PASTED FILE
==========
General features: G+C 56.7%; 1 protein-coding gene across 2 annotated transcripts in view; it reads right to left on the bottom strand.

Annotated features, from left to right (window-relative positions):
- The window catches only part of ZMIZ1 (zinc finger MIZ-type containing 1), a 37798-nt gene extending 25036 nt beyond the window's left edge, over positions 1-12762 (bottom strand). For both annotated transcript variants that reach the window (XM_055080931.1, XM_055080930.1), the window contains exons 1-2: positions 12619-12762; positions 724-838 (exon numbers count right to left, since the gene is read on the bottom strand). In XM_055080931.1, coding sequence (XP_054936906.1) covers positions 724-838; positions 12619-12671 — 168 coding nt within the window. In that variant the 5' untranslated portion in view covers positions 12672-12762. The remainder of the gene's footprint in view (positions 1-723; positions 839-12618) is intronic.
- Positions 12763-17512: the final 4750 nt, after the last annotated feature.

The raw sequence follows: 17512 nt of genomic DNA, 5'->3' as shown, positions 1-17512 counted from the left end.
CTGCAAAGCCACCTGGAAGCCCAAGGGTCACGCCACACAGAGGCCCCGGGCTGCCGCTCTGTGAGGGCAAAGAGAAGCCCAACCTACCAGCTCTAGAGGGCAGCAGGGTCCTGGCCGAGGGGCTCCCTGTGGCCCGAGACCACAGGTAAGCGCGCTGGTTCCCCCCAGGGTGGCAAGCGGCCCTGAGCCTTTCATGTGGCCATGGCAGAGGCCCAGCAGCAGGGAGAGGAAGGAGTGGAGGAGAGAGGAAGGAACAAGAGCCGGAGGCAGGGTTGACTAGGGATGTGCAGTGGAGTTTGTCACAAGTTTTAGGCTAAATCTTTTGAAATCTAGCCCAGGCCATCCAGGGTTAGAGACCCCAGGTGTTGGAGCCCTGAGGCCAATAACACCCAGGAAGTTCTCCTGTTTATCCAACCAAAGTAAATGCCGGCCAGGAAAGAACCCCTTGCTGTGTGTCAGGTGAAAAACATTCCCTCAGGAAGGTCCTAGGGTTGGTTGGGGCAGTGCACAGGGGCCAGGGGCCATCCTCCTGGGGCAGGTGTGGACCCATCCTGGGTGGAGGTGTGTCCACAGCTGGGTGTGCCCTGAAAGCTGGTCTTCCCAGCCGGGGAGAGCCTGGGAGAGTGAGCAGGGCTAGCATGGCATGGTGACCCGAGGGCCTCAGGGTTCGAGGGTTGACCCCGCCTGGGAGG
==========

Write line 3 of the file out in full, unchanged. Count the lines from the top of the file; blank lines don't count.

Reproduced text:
- The window catches only part of ZMIZ1 (zinc finger MIZ-type containing 1), a 37798-nt gene extending 25036 nt beyond the window's left edge, over positions 1-12762 (bottom strand). For both annotated transcript variants that reach the window (XM_055080931.1, XM_055080930.1), the window contains exons 1-2: positions 12619-12762; positions 724-838 (exon numbers count right to left, since the gene is read on the bottom strand). In XM_055080931.1, coding sequence (XP_054936906.1) covers positions 724-838; positions 12619-12671 — 168 coding nt within the window. In that variant the 5' untranslated portion in view covers positions 12672-12762. The remainder of the gene's footprint in view (positions 1-723; positions 839-12618) is intronic.